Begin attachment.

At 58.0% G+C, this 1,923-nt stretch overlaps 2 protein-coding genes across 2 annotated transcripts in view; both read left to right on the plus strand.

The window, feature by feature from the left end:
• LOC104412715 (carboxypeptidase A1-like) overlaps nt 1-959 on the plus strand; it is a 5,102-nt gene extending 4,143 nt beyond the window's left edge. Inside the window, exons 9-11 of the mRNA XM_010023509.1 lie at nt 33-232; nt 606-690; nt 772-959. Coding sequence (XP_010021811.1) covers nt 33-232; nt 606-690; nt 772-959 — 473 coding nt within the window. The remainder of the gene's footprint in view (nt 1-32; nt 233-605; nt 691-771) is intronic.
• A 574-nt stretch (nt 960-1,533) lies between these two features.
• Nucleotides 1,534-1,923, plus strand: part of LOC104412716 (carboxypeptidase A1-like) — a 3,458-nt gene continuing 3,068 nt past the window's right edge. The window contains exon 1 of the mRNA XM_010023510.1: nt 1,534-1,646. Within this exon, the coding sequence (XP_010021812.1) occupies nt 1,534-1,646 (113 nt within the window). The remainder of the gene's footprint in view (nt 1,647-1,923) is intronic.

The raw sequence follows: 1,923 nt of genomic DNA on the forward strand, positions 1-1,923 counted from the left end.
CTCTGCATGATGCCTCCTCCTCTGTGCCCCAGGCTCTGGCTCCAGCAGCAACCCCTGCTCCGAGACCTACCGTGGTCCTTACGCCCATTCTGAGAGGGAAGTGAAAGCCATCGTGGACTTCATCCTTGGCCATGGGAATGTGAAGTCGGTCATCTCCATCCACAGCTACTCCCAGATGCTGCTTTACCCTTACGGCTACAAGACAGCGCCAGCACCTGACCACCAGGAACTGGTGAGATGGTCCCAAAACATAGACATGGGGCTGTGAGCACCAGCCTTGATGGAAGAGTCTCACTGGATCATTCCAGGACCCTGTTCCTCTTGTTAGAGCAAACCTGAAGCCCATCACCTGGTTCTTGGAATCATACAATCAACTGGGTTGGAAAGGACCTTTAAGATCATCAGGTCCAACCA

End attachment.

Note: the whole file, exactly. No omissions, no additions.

At 58.0% G+C, this 1,923-nt stretch overlaps 2 protein-coding genes across 2 annotated transcripts in view; both read left to right on the plus strand.

The window, feature by feature from the left end:
• LOC104412715 (carboxypeptidase A1-like) overlaps nt 1-959 on the plus strand; it is a 5,102-nt gene extending 4,143 nt beyond the window's left edge. Inside the window, exons 9-11 of the mRNA XM_010023509.1 lie at nt 33-232; nt 606-690; nt 772-959. Coding sequence (XP_010021811.1) covers nt 33-232; nt 606-690; nt 772-959 — 473 coding nt within the window. The remainder of the gene's footprint in view (nt 1-32; nt 233-605; nt 691-771) is intronic.
• A 574-nt stretch (nt 960-1,533) lies between these two features.
• Nucleotides 1,534-1,923, plus strand: part of LOC104412716 (carboxypeptidase A1-like) — a 3,458-nt gene continuing 3,068 nt past the window's right edge. The window contains exon 1 of the mRNA XM_010023510.1: nt 1,534-1,646. Within this exon, the coding sequence (XP_010021812.1) occupies nt 1,534-1,646 (113 nt within the window). The remainder of the gene's footprint in view (nt 1,647-1,923) is intronic.

The raw sequence follows: 1,923 nt of genomic DNA on the forward strand, positions 1-1,923 counted from the left end.
CTCTGCATGATGCCTCCTCCTCTGTGCCCCAGGCTCTGGCTCCAGCAGCAACCCCTGCTCCGAGACCTACCGTGGTCCTTACGCCCATTCTGAGAGGGAAGTGAAAGCCATCGTGGACTTCATCCTTGGCCATGGGAATGTGAAGTCGGTCATCTCCATCCACAGCTACTCCCAGATGCTGCTTTACCCTTACGGCTACAAGACAGCGCCAGCACCTGACCACCAGGAACTGGTGAGATGGTCCCAAAACATAGACATGGGGCTGTGAGCACCAGCCTTGATGGAAGAGTCTCACTGGATCATTCCAGGACCCTGTTCCTCTTGTTAGAGCAAACCTGAAGCCCATCACCTGGTTCTTGGAATCATACAATCAACTGGGTTGGAAAGGACCTTTAAGATCATCAGGTCCAACCA